Finally, FIGS. 16 to 18 show a further form of switch the same as that of FIGS. 1 to 3, except in this case employing a different flexible-contact element. The two base contacts 26 and 28 are the same thickness and lie in the same plane. The contact-making portion 34b, instead of being in a parallel plane, is in an inclined plane by virtue of wedge 90, which is positioned between the electrically-common conductive segments 34b and the flexible portion 34a. The wedge 90 may be of conductive material, such as brass. By virtue of the inclination of the wires 34b, contact is first made between terminals 41 and 32 upon actuation of the switch; and then, upon continued actuation, terminal 30 is electrically joined with terminals 32 and 41.

It is apparent that modifications of the above embodiments may be fashioned. Accordingly, the invention should be taken to be defined by the following claims.

We claim:

1. A switch for completing an electrical connection between a first terminal and a plurality of other terminals, comprising: a movable contact connected to said first terminal, and a plurality of base contacts each connected to an individual one of said plurality of other terminals, in which said base contacts are in the form of concentric spirals, said movable contact being positioned adjacent said base contacts and movable into and out of electrical engagement therewith, said movable contact comprising a flexible-contact element having a flat plate-like flexible portion and a contact-making portion, said contact-making portion comprising a plurality of electrically-common conductive segments affixed to said flat plate-like flexible portion and bridging said plurality of base contacts in the on condition of the switch.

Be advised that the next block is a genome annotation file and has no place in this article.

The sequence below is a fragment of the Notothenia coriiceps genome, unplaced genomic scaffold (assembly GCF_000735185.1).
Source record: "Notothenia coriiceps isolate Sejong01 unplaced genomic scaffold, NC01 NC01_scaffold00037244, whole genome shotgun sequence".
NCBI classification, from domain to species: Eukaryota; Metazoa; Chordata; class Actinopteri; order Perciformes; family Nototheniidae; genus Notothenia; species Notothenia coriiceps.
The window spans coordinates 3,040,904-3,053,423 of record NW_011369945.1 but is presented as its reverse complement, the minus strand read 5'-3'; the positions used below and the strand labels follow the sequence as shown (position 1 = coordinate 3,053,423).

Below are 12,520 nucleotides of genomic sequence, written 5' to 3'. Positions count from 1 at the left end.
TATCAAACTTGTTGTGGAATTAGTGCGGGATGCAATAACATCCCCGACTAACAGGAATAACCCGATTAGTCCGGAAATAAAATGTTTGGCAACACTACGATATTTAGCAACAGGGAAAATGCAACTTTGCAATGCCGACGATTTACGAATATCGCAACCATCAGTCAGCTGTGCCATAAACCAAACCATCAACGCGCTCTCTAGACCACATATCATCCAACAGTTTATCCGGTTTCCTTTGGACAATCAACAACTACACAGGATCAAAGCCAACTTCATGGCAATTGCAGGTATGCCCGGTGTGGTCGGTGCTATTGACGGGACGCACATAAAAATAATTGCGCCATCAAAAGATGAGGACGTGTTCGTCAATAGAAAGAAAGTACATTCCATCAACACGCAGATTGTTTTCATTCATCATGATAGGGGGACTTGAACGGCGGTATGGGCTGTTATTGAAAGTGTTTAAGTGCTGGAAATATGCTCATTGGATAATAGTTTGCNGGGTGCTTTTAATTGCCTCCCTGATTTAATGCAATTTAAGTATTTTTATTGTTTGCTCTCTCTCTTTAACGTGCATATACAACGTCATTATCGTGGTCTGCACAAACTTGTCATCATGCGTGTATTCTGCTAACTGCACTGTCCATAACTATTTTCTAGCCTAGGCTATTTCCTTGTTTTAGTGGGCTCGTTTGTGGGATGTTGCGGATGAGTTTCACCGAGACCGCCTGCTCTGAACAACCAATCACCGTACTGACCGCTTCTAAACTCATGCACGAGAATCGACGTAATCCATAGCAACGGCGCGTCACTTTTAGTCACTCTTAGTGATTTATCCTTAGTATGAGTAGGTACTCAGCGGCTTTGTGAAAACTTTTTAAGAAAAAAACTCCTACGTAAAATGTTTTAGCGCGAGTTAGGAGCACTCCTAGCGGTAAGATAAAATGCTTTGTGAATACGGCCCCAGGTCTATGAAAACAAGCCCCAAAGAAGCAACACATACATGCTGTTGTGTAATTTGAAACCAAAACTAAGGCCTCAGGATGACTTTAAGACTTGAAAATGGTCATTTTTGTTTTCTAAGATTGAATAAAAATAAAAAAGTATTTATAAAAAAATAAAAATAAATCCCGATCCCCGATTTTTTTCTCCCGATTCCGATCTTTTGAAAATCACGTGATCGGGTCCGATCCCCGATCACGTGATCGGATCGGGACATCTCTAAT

2. A switch for completing an electrical connection between a first terminal and a plurality of other terminals, comprising: a movable contact connected to said first terminal, and a plurality of base contacts each connected to an individual one of said plurality of other terminals, in which each base contact comprises a plurality of triangular-shaped pieces of conductive material electrically common to each other, said movable contact being positioned adjacent said base contacts and movable into and out of electrical engagement therewith, said movable contact comprising a flexiblecontact element having a flat plate-like flexible portion and a contact-making portion, said contact-making portion comprising a plurality of electrically-common conductive segments affixed to said flat plate-like flexible portion and bridging said plurality of base contacts in the on condition of the switch.